And sadly, the Trail is already starting to seem more like a dream than reality.  It was "this thing I did".  It's not so present.  Oh dear, now I get to cry again.  Better go do a Maine-weather check.

Tuesday, September 10, 2013

All good things come to an end

Well, at some point the Trail has to come to an end.  I made it GA-->Maine; all 14 states; just shy of 2000 miles (1,965.5 to be exact).  I didn't quite reach Katahdin, the terminus of the AT.  Remember that little setback in the ER in Massachusetts?  Well, after getting my full pack returned to me in Gorham NH, and hiking for a few days with that, I realized that my back was not as healed up as I was hoping.  Maine is a very remote place, and I was realizing going into the 100 mile wilderness may not be the best idea with my back still not completely healed.  I certainly don't want to deal with MRSA in the wilderness. 

So, a bittersweet end.  I felt I needed to make a long-term decision for my health rather than the desire to stay in the woods for another 3-4 weeks.  So, yesterday, I got a ride to Augusta ME where I could pick up a bus to get to Massachusetts to stay with friends for a few days and regroup.  Now what?

The bus trip was... quite honestly, terrifying.  Here were so many people in such a small space, and NO one was talking to each other.  20+ people with 20+ silent, impenetrable bubbles.  Why weren't we talking?  Plus, we're flying down the interstate.  How can anyone see the trees or rocks?  What if there was a moose by the pond we just whizzed by?  Do all of these silent people not care about seeing a moose? 

Then, we got to the city.  It was after dark.  Wow, so many lights, so much stimuli, going by my window oh so fast.  I couldn't take it all in.  I had to shut my eyes.  We went through a tunnel, brightly buzzing with fluorescent lights, trying to comfort the claustrophobic (like me).  The bus spit me out at the airport where my friends were going to pick me up.  All alone, surrounded by concrete and echoes of engines reverberating off the road above me and beneath me.  People passed me, and I'm sure they were choking on my sweat-vinegar-pack-stench as much as I was choking on their perfume and hairspray wafting behind them (which, by the way, masked the laundry detergent).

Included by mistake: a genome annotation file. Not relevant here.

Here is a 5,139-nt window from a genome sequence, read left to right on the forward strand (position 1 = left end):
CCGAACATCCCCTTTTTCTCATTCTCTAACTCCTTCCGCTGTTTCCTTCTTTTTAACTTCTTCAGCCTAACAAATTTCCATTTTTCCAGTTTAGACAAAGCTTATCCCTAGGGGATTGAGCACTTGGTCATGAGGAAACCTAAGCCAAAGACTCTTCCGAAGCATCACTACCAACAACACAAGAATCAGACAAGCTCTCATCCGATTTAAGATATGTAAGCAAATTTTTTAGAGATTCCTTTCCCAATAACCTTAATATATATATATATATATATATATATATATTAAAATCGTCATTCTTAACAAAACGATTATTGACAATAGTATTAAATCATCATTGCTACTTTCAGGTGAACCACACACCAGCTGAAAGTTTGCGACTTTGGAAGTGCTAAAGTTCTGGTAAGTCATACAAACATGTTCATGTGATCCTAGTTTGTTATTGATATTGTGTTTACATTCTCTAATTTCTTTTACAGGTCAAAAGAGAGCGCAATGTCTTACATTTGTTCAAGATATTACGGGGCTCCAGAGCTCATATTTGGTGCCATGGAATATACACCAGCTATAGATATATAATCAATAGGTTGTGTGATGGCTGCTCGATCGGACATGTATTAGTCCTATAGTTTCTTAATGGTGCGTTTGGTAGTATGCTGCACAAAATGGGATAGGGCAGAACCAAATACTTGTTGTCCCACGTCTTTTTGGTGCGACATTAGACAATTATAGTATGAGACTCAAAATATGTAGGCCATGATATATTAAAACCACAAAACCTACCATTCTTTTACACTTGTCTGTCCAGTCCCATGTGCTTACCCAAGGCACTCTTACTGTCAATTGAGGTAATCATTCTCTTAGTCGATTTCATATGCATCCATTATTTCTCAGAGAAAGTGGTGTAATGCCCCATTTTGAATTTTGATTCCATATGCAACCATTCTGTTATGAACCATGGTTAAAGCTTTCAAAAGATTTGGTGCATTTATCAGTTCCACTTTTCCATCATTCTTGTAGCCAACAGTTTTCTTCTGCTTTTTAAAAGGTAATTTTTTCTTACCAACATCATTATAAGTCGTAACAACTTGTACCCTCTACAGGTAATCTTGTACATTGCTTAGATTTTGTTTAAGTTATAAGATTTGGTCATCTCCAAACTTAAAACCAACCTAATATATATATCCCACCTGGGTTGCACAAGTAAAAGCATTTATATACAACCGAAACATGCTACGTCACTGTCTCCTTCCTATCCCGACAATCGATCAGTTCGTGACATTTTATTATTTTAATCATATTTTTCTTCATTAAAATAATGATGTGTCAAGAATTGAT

This world... so familiar, so foreign.  I've stood at this very spot previously at this airport.  I know about manicures and business suits and mascara and patent leather.  But it's been so long since I've seen it.  It all seems very... overwhelming. 

Yes, I'm a little lost - not having white blazes to follow now.  The path isn't quite as clear and there are many forks to choose from.  Which one do I choose?

But, ahhhhh, the Trail provides.  My friends came, and they were a comfort.  They asked about the Trail and my stories and I could begin to process the meaning of all the monotony that was the green tunnel of the Trail.  I  could start to share maybe a glimpse of why someone would want to sleep in mouse-infested shelters, eat peanut butter every day for six months, walk every day with every step having a pain in the knee, forsake the comforts and conveniences of tunnels and lights and manicures and perfume.   

I'm going to continue blogging because it's my way of processing this experience of the Trail.  If you keep following along, you'll keep hearing stories, and I'll post more pictures.  And someday, I'll get back to Rangeley Maine and I will walk those 220 miles north to Katahdin.  I think I've actually already finished the Trail - as Odie said, "Some people don't need the WHOLE Trail (and some need more than one trail)", but other people need a photo to prove the accomplishment.  And I would like it as well.  Maybe after I get the Katahdin photo, I'll swing back to Vermont and finish the Long Trail.  Or fly to Europe to hike the Camino.  Or...  *sigh*  Where are those white blazes?